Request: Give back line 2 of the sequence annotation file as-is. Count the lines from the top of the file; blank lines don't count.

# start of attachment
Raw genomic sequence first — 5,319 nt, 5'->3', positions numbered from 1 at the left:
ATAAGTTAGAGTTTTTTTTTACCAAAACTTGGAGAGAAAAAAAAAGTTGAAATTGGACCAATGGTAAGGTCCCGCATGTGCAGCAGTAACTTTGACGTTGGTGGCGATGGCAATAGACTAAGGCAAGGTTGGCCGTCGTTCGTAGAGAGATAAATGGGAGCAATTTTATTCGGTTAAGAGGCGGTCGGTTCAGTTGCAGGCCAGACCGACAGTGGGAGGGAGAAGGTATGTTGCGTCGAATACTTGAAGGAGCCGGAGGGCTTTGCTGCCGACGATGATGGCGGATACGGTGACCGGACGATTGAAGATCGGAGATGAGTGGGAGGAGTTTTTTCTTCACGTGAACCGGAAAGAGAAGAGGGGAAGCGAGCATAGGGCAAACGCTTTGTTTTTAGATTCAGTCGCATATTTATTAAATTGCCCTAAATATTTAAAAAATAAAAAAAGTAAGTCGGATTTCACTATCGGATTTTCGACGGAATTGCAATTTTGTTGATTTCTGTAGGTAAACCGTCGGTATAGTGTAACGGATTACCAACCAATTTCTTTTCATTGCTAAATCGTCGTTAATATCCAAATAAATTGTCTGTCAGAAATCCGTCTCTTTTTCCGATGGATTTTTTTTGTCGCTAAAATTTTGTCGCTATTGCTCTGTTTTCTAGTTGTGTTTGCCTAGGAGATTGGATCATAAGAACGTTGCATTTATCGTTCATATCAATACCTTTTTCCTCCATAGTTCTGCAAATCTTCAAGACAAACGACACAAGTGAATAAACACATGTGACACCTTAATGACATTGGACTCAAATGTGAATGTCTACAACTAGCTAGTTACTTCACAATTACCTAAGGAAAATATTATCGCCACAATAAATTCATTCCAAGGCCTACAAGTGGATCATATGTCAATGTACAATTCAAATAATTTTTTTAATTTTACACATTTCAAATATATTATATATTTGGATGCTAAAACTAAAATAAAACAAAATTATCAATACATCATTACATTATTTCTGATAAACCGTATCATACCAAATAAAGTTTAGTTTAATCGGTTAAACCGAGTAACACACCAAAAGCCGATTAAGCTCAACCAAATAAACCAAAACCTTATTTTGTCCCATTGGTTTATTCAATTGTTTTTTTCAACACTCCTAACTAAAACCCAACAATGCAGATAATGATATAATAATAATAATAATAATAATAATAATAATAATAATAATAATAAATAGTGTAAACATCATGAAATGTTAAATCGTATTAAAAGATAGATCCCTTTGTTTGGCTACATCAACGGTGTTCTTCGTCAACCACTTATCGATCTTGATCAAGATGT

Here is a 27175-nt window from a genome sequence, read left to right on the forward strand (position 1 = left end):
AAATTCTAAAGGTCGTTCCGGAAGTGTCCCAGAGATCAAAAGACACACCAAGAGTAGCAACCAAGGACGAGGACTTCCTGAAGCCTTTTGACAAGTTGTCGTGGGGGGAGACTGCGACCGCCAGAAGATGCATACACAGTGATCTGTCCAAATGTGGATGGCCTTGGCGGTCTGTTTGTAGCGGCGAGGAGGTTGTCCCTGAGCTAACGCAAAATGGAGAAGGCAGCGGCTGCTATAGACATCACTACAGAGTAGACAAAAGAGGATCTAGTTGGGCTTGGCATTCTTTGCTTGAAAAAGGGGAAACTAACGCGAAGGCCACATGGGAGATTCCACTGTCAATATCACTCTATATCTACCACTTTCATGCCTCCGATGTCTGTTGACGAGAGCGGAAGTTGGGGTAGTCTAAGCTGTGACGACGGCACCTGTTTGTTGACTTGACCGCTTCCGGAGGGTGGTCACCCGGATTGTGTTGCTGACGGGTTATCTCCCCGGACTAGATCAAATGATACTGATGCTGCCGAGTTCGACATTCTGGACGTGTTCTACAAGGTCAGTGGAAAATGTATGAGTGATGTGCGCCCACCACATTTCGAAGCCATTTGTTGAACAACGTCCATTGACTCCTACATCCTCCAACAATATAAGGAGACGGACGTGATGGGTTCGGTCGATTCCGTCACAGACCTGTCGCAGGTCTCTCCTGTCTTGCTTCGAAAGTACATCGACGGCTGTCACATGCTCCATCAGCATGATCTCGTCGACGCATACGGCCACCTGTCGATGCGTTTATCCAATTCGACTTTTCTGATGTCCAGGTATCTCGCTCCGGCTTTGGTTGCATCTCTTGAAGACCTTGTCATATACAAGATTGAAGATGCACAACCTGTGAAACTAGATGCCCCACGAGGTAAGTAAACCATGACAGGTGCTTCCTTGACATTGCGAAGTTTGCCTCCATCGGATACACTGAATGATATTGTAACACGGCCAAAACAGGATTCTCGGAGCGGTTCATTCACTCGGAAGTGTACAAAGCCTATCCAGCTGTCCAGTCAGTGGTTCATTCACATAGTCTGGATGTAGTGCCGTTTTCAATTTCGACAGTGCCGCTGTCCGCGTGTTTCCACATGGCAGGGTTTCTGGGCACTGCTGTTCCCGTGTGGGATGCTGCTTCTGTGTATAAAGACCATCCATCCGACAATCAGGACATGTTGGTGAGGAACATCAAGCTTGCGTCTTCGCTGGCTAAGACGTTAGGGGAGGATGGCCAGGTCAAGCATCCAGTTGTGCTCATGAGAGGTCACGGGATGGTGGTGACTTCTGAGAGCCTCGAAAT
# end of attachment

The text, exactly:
ATAAGTTAGAGTTTTTTTTTACCAAAACTTGGAGAGAAAAAAAAAGTTGAAATTGGACCAATGGTAAGGTCCCGCATGTGCAGCAGTAACTTTGACGTTGGTGGCGATGGCAATAGACTAAGGCAAGGTTGGCCGTCGTTCGTAGAGAGATAAATGGGAGCAATTTTATTCGGTTAAGAGGCGGTCGGTTCAGTTGCAGGCCAGACCGACAGTGGGAGGGAGAAGGTATGTTGCGTCGAATACTTGAAGGAGCCGGAGGGCTTTGCTGCCGACGATGATGGCGGATACGGTGACCGGACGATTGAAGATCGGAGATGAGTGGGAGGAGTTTTTTCTTCACGTGAACCGGAAAGAGAAGAGGGGAAGCGAGCATAGGGCAAACGCTTTGTTTTTAGATTCAGTCGCATATTTATTAAATTGCCCTAAATATTTAAAAAATAAAAAAAGTAAGTCGGATTTCACTATCGGATTTTCGACGGAATTGCAATTTTGTTGATTTCTGTAGGTAAACCGTCGGTATAGTGTAACGGATTACCAACCAATTTCTTTTCATTGCTAAATCGTCGTTAATATCCAAATAAATTGTCTGTCAGAAATCCGTCTCTTTTTCCGATGGATTTTTTTTGTCGCTAAAATTTTGTCGCTATTGCTCTGTTTTCTAGTTGTGTTTGCCTAGGAGATTGGATCATAAGAACGTTGCATTTATCGTTCATATCAATACCTTTTTCCTCCATAGTTCTGCAAATCTTCAAGACAAACGACACAAGTGAATAAACACATGTGACACCTTAATGACATTGGACTCAAATGTGAATGTCTACAACTAGCTAGTTACTTCACAATTACCTAAGGAAAATATTATCGCCACAATAAATTCATTCCAAGGCCTACAAGTGGATCATATGTCAATGTACAATTCAAATAATTTTTTTAATTTTACACATTTCAAATATATTATATATTTGGATGCTAAAACTAAAATAAAACAAAATTATCAATACATCATTACATTATTTCTGATAAACCGTATCATACCAAATAAAGTTTAGTTTAATCGGTTAAACCGAGTAACACACCAAAAGCCGATTAAGCTCAACCAAATAAACCAAAACCTTATTTTGTCCCATTGGTTTATTCAATTGTTTTTTTCAACACTCCTAACTAAAACCCAACAATGCAGATAATGATATAATAATAATAATAATAATAATAATAATAATAATAATAATAATAAATAGTGTAAACATCATGAAATGTTAAATCGTATTAAAAGATAGATCCCTTTGTTTGGCTACATCAACGGTGTTCTTCGTCAACCACTTATCGATCTTGATCAAGATGT